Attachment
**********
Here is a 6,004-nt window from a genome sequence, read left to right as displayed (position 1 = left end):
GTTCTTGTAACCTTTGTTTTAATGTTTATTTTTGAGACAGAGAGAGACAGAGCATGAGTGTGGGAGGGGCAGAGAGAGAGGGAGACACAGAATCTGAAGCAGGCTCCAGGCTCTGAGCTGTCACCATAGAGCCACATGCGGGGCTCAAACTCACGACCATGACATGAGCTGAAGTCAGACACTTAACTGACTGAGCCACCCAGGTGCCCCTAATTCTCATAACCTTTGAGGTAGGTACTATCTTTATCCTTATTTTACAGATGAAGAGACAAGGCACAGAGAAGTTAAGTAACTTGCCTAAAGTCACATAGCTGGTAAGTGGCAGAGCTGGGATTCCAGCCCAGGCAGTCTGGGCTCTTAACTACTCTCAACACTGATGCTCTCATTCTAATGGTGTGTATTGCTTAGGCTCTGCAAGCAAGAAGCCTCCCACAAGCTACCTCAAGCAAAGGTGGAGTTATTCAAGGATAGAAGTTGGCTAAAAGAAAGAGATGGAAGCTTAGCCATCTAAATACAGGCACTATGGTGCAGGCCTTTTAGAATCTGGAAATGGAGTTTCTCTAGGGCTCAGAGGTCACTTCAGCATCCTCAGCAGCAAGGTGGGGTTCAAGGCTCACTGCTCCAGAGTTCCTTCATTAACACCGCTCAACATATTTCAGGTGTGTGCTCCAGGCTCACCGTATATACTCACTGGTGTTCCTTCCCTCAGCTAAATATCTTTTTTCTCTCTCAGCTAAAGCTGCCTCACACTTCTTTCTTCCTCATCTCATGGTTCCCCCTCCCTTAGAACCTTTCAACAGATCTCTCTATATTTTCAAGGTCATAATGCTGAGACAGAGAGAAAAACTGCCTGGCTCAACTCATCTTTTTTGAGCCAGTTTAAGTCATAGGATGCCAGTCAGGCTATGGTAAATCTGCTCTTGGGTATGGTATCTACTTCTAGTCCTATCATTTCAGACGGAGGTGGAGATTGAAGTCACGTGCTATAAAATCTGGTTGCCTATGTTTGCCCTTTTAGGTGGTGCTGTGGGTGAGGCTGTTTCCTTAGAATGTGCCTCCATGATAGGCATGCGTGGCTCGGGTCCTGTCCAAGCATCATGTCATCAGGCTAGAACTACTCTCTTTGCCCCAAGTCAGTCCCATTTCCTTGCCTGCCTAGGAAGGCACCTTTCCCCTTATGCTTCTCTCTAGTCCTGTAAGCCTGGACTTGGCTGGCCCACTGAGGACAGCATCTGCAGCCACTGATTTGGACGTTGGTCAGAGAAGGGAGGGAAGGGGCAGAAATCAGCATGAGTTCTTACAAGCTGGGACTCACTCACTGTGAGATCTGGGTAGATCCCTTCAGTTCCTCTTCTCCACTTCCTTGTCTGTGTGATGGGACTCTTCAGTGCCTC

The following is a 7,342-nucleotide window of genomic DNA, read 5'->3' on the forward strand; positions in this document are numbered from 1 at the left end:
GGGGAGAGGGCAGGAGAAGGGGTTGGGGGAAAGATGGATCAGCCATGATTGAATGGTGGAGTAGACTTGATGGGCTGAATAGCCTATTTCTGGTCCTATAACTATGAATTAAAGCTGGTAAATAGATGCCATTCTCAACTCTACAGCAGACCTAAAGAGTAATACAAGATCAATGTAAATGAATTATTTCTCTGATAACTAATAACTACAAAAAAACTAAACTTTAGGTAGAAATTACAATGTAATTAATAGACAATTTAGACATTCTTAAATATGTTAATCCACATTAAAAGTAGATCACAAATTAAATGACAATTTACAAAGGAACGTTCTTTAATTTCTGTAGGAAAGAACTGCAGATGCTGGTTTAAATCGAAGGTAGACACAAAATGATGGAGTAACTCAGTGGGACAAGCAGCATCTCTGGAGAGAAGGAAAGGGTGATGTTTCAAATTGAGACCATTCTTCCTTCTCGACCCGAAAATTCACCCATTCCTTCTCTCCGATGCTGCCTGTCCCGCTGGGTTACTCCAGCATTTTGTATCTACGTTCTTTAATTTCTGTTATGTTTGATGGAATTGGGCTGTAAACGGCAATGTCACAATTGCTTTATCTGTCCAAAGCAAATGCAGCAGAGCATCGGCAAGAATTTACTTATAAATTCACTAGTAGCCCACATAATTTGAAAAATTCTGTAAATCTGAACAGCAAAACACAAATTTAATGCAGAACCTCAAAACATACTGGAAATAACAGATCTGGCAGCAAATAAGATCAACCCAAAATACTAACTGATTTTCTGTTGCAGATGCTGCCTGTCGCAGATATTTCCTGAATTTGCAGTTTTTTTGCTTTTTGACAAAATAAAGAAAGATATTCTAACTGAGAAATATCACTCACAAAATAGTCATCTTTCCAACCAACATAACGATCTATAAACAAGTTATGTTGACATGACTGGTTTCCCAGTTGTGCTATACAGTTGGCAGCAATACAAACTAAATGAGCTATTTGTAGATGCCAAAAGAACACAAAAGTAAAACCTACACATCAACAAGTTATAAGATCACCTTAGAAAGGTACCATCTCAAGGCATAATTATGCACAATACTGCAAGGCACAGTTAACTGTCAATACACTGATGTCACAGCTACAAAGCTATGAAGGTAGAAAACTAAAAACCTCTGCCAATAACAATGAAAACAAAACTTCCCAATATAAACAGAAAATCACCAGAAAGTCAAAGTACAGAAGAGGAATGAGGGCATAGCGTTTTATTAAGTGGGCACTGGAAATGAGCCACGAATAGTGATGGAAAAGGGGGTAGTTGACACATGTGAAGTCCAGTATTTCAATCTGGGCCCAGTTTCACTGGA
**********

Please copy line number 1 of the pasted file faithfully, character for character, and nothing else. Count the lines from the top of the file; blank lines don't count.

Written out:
Here is a 6,004-nt window from a genome sequence, read left to right as displayed (position 1 = left end):